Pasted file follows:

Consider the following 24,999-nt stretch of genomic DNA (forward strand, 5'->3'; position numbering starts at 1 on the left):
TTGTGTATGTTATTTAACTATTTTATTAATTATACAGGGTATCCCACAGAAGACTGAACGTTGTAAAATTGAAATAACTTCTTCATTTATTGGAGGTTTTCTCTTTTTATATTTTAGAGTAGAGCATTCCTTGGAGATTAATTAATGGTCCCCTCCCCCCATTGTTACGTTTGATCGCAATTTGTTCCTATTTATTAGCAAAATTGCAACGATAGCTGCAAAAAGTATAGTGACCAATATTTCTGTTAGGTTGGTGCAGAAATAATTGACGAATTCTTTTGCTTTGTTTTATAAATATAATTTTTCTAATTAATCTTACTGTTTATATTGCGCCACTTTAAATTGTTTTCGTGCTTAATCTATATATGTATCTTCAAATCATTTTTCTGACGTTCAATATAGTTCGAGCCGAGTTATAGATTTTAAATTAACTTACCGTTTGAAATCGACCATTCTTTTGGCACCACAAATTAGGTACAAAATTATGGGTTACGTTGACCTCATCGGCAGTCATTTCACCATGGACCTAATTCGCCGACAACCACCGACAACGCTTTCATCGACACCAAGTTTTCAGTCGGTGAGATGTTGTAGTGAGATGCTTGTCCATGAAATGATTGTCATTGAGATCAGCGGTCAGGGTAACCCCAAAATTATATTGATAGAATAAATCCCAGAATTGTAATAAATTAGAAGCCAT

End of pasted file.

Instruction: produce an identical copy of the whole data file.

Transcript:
Consider the following 24,999-nt stretch of genomic DNA (forward strand, 5'->3'; position numbering starts at 1 on the left):
TTGTGTATGTTATTTAACTATTTTATTAATTATACAGGGTATCCCACAGAAGACTGAACGTTGTAAAATTGAAATAACTTCTTCATTTATTGGAGGTTTTCTCTTTTTATATTTTAGAGTAGAGCATTCCTTGGAGATTAATTAATGGTCCCCTCCCCCCATTGTTACGTTTGATCGCAATTTGTTCCTATTTATTAGCAAAATTGCAACGATAGCTGCAAAAAGTATAGTGACCAATATTTCTGTTAGGTTGGTGCAGAAATAATTGACGAATTCTTTTGCTTTGTTTTATAAATATAATTTTTCTAATTAATCTTACTGTTTATATTGCGCCACTTTAAATTGTTTTCGTGCTTAATCTATATATGTATCTTCAAATCATTTTTCTGACGTTCAATATAGTTCGAGCCGAGTTATAGATTTTAAATTAACTTACCGTTTGAAATCGACCATTCTTTTGGCACCACAAATTAGGTACAAAATTATGGGTTACGTTGACCTCATCGGCAGTCATTTCACCATGGACCTAATTCGCCGACAACCACCGACAACGCTTTCATCGACACCAAGTTTTCAGTCGGTGAGATGTTGTAGTGAGATGCTTGTCCATGAAATGATTGTCATTGAGATCAGCGGTCAGGGTAACCCCAAAATTATATTGATAGAATAAATCCCAGAATTGTAATAAATTAGAAGCCAT